May 4, 2024

University entry age is about nature and nurture, by Francis Ewherido

Francis ewherido

I read a story that the “Minister of Education, Prof Tahir Mamman, has released a directive that admission to tertiary institutions should not be given to candidates less than 18 years. The Minister said that “the 18-year-old benchmark is in line with the 6-3-3-4 system of education. 

When I went to school in the 70s and 80s, we spent six years in primary school, five years in secondary school and a minimum of four years in the university, depending on the course we studied. In the 80s, some of my contemporaries entered the university at 16 and graduated at 20 years. The entry age at the University of Nigeria, Nsukka, where I studied, was 16. It was strictly enforced. 

I also know a girl she got admission at 16 in the University of Ibadan where she graduated with second class upper. She went on to have a brilliant career and remains the only African to get to the position of vice president in the multinational company where she worked until she retired. She is happily married with children doing great in their various endeavours.

Like their mother, these children graduated between 20 and 21 years depending on the courses they studied, but they entered the university at 16 to 17. I know some other students who entered the university at age 16-17. Some rose to become CEOs of financial institutions and manufacturing companies. Some set up businesses with billions of naira in turnover. 

My reaction to the minister’s pronouncement is based on my personal experience in the last 40 years (1984 to 2024). First, let me acknowledge my ignorance of the stipulation of 18 years as the minimum age of entry into Nigerian universities based on the 6-3-3-4. I am ignorant of it because it was never implemented. But even with 6-3-3-4, it is still possible to graduate before 22 years. I know many students who graduated at 20 years since the 6-3-3-4 system of education started.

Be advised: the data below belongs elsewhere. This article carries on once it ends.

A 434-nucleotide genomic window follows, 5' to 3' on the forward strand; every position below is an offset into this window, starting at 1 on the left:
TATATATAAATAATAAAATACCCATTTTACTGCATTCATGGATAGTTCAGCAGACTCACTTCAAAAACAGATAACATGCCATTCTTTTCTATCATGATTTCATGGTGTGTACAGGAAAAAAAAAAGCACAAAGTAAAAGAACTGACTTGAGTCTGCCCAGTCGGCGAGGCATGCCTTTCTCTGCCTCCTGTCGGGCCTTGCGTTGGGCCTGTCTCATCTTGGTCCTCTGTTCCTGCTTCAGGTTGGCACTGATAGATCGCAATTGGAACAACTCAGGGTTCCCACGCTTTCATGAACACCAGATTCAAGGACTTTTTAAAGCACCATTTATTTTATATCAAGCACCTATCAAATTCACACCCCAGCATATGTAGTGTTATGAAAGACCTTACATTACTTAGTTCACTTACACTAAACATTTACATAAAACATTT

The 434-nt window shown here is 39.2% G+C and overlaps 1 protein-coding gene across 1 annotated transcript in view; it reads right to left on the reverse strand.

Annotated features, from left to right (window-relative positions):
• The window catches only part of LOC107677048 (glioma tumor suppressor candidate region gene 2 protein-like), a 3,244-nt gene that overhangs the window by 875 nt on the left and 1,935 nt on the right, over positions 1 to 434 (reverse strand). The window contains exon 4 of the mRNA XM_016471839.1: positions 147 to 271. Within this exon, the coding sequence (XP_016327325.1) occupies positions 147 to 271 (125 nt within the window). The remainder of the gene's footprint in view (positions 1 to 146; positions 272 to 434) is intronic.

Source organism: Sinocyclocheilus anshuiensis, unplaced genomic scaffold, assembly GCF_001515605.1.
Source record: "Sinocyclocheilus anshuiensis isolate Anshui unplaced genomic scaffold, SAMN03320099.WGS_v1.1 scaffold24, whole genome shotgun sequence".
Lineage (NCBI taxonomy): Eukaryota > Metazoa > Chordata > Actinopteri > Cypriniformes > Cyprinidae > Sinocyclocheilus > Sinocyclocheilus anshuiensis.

They are doing great in their various endeavours, which calls to question if the policy was well thought out ab initio. Some of these graduates who left school at 20 got jobs where older applicants failed. One of such who graduated at 20 got employed by the company where he did youth service because he was too good to be let go. Truth be told, the 6-3-3-4 system never achieved some of its goals. For instance, we were told then that students who drop out of school after junior or secondary school would have been equipped with technical skills to earn a living, but that has not been the case.

I am not an expert on education or an educationist, but I disagree with the minister on the policy that that students should be 18 years before they are admitted into the university. We don’t have to follow the British system where the minimum age is about 17 or the American educational system where the minimum age is about 18. We do not have a well-developed educational system like theirs and we do not have to follow or copy their system. Empirical evidence has shown that age 16 years is good enough for students to start their university education. Using maturity as the reason for fixing the entry age at 18 years is not convincing. Maturity, like learning, is a continuous process and most of these children are mature enough to become undergraduates at 16.